Sunday, October 24, 2004

Twenty-first Sunday in Pentecost
Jeremiah 14:7-10, 19-22 or Sirach 35:12-17
Psalm 84:1-6
2 Timothy4:6-8, 16-18
Luke 18:9-14

They go from strength to strength; Every one of them appeareth before God in Zion.

At the end of last week’s Gospel lesson, we heard Jesus ask, “Nevertheless, when the Son of man cometh, shall he find faith on the earth?” I imagine a great many of us, myself included, began to run through the marks of our Christianity. We probably went through a checklist that included our worship attendance, Bible study or active service in Christ’s name. We probably counted how much time we spend each week in prayer. We probably thought about what it means to have faith and looked to Jesus speaking the confession, “Yes, Lord, I believe in you.”

We might even have thought to ourselves that we certainly have more faith than our neighbor. We will go through the checklist of righteousness, pointing out to our Lord how we have worshipped, prayed and served more than the next guy. Unfortunately, as I reflect on last week’s service, I can even remember having some negative thoughts about some of my brothers and sisters in Christ. I really do not want to think that I was setting myself above those other Christians – I believe they have faith and that they are loved by Jesus as much as me. Yet, I am sure I said “I have faith” with the same breath I judged my neighbor.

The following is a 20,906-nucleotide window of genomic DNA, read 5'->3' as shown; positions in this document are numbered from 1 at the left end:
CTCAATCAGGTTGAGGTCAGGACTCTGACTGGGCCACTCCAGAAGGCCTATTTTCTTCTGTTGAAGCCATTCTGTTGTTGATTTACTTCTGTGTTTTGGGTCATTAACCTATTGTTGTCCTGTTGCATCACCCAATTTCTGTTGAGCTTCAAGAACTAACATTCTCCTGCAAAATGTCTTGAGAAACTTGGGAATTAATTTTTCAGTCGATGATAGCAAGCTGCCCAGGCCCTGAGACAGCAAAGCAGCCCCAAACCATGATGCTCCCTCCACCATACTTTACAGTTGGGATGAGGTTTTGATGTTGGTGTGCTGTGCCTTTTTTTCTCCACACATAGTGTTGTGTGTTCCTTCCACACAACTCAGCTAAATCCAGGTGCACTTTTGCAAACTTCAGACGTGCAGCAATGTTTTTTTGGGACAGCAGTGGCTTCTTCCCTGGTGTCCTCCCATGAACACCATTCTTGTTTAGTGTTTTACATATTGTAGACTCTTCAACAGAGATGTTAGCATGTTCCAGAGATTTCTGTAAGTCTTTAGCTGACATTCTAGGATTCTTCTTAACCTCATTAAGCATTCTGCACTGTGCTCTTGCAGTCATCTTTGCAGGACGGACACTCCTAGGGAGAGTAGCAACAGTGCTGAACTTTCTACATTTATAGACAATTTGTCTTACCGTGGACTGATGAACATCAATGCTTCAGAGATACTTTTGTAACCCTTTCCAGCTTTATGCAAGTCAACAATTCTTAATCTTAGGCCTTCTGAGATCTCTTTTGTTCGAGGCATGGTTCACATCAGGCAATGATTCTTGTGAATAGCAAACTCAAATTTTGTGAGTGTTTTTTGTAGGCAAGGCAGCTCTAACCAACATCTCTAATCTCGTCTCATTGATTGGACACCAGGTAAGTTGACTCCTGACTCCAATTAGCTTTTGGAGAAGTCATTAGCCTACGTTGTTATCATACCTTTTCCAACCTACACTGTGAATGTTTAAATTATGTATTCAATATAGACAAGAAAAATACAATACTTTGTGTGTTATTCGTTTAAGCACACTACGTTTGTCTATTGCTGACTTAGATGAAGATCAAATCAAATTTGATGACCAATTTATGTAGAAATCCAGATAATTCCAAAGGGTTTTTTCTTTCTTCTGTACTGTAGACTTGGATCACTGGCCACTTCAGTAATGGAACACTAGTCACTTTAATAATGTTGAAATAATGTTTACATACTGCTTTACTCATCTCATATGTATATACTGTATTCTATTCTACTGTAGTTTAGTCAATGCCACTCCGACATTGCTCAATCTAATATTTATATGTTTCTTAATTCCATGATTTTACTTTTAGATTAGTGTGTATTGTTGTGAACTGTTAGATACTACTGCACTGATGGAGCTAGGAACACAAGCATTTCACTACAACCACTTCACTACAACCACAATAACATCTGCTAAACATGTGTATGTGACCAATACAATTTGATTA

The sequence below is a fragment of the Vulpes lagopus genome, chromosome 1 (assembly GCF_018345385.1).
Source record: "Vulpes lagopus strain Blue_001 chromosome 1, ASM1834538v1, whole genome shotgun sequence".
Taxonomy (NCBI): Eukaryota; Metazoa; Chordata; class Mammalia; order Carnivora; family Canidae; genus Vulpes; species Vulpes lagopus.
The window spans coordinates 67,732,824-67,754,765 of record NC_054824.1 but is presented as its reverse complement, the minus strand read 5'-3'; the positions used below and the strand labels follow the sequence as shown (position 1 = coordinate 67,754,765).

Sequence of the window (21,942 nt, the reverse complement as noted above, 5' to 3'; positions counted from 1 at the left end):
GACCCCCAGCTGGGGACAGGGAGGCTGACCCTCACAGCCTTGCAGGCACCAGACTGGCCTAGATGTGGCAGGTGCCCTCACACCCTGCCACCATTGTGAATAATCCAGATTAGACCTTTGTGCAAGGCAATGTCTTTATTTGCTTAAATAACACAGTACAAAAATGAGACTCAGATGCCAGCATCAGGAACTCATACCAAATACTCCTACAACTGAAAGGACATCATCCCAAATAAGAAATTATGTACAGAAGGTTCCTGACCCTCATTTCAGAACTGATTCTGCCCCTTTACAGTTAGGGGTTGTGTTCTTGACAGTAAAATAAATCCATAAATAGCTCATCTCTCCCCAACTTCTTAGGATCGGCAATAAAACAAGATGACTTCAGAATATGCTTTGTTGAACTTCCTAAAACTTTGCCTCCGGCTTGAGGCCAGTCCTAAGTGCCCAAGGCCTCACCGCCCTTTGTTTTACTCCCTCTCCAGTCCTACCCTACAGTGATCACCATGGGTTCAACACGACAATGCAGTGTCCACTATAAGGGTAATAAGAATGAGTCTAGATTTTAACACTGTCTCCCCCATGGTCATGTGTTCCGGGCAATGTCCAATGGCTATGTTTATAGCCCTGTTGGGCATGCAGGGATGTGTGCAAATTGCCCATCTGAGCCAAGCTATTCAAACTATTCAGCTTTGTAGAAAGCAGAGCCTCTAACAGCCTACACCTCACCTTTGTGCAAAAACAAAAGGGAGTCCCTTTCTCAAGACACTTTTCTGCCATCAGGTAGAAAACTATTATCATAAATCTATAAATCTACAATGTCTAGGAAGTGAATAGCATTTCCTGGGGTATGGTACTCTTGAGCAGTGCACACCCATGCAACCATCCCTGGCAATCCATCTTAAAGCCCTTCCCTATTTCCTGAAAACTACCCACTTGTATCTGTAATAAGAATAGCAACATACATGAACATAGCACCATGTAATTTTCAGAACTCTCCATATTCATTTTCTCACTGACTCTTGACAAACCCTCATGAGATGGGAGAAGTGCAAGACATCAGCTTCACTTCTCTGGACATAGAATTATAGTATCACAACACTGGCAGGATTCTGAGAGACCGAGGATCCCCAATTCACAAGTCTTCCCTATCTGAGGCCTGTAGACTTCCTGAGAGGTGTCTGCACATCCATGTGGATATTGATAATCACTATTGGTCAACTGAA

It is shocking, then, to read the first words of Jesus in today’s Gospel passage. “And he spake also this parable unto certain who trusted in themselves that they were righteous, and set all others at nought.” It is so easy for us to assume that we are better than the Pharisee because we would never walk into church and speak a prayer like the man in our parable. He set himself against the tax collector, taking inventory of his righteousness so that he could compare his works to that of the sinner. Yet, I think we would be lying to ourselves if we refuse to accept that we do the very same thing.